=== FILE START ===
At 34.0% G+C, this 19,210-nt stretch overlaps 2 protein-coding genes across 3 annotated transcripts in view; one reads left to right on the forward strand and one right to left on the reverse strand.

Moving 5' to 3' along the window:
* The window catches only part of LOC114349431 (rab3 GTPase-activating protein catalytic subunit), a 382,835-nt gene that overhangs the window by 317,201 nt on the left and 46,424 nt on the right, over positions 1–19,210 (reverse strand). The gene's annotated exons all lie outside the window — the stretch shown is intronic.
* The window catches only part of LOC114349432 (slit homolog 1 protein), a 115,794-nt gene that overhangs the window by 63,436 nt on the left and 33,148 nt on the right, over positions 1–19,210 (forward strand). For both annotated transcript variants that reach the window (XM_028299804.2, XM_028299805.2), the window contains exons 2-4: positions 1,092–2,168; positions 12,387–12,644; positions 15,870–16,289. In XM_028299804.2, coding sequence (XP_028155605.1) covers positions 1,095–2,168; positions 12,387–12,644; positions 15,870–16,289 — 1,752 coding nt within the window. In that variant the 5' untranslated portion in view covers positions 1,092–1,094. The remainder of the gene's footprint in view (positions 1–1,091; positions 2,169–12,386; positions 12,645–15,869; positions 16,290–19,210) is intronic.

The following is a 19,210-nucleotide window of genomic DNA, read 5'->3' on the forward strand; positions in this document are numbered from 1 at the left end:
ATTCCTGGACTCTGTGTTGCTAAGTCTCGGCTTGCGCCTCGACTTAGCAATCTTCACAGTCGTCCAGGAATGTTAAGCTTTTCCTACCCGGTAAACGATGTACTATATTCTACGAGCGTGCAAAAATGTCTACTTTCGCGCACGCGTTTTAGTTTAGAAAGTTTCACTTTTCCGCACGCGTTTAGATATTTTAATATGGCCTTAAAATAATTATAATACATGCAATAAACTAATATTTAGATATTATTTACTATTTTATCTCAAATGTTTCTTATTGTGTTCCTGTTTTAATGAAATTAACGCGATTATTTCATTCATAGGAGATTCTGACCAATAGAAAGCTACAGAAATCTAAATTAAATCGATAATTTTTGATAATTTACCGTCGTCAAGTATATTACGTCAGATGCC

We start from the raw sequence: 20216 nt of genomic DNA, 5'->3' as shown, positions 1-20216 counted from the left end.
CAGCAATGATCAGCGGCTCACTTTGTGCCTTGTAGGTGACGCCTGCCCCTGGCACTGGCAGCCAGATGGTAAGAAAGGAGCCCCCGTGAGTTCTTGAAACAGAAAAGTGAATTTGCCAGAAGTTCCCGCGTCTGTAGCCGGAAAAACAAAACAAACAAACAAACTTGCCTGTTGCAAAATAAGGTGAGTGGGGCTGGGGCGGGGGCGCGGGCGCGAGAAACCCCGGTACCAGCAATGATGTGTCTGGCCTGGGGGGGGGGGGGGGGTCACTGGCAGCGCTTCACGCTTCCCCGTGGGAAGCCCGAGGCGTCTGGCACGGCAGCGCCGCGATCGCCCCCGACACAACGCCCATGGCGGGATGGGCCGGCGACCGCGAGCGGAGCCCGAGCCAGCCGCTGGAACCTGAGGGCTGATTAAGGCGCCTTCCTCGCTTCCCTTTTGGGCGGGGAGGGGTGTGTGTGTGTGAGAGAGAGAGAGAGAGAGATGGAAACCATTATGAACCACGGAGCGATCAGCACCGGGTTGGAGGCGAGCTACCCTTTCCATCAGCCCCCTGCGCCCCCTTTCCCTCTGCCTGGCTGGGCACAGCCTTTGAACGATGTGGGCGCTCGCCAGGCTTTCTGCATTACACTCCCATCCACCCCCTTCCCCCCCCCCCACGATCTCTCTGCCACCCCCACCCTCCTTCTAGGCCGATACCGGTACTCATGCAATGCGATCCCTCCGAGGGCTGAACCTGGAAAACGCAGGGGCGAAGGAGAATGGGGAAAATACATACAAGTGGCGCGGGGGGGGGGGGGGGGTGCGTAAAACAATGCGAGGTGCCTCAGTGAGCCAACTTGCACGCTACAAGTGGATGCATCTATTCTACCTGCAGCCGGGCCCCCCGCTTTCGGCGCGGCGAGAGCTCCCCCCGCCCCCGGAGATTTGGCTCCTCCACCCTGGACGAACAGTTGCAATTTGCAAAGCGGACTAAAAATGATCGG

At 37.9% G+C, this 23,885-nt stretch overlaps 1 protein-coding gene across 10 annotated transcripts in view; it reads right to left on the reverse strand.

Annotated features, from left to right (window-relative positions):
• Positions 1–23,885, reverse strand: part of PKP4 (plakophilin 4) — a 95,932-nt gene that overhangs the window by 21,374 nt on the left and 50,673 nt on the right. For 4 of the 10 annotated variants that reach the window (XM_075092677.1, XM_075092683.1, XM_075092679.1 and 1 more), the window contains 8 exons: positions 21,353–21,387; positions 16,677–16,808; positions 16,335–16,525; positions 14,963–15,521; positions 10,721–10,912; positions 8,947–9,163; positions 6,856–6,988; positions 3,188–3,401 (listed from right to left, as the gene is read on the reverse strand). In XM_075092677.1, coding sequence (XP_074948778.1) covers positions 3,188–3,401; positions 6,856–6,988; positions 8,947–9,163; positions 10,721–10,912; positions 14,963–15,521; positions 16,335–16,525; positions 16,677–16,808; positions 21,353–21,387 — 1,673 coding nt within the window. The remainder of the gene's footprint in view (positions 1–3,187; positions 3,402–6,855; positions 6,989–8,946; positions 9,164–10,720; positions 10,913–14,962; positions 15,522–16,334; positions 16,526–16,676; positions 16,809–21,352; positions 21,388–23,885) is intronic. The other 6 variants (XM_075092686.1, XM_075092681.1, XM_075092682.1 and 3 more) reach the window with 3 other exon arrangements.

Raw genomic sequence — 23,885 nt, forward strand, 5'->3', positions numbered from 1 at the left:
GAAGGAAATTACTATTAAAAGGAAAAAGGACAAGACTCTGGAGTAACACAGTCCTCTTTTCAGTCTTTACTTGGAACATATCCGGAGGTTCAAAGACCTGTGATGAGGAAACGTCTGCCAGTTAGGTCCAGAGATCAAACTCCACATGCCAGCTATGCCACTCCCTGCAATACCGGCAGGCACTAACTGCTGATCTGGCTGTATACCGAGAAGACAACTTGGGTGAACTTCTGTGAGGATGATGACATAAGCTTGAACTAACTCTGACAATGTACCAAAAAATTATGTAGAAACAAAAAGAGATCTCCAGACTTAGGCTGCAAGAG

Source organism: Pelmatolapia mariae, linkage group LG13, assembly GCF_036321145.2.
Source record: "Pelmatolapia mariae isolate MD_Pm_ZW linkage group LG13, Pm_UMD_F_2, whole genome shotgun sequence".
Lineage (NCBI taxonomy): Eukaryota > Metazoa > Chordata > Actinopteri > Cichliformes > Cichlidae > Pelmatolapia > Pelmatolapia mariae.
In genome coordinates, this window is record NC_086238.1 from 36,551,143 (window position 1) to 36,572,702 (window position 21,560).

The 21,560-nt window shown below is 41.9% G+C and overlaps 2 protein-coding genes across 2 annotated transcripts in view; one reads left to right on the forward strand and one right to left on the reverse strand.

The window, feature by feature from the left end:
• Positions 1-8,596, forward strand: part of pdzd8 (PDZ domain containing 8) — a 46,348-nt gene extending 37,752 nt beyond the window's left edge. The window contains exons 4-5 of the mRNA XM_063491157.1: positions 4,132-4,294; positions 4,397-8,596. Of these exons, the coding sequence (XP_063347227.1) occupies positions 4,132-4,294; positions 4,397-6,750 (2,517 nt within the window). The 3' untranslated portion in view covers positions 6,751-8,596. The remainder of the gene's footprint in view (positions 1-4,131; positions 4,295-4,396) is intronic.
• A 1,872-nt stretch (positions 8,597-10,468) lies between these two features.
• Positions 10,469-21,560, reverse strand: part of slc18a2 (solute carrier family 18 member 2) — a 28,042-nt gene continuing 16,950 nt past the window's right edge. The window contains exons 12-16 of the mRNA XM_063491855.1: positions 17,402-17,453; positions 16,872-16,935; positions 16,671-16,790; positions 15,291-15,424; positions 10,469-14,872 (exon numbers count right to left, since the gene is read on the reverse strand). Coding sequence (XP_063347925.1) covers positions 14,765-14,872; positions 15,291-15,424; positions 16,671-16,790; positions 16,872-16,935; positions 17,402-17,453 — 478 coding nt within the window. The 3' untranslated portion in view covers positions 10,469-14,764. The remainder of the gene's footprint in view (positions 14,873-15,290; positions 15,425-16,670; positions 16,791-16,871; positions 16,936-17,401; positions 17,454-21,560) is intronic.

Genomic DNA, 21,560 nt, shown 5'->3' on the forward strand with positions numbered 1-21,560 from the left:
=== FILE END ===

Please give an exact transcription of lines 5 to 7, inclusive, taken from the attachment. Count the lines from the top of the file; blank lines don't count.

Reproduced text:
The following is a 19,210-nucleotide window of genomic DNA, read 5'->3' on the forward strand; positions in this document are numbered from 1 at the left end:
ATTCCTGGACTCTGTGTTGCTAAGTCTCGGCTTGCGCCTCGACTTAGCAATCTTCACAGTCGTCCAGGAATGTTAAGCTTTTCCTACCCGGTAAACGATGTACTATATTCTACGAGCGTGCAAAAATGTCTACTTTCGCGCACGCGTTTTAGTTTAGAAAGTTTCACTTTTCCGCACGCGTTTAGATATTTTAATATGGCCTTAAAATAATTATAATACATGCAATAAACTAATATTTAGATATTATTTACTATTTTATCTCAAATGTTTCTTATTGTGTTCCTGTTTTAATGAAATTAACGCGATTATTTCATTCATAGGAGATTCTGACCAATAGAAAGCTACAGAAATCTAAATTAAATCGATAATTTTTGATAATTTACCGTCGTCAAGTATATTACGTCAGATGCC

We start from the raw sequence: 20216 nt of genomic DNA, 5'->3' as shown, positions 1-20216 counted from the left end.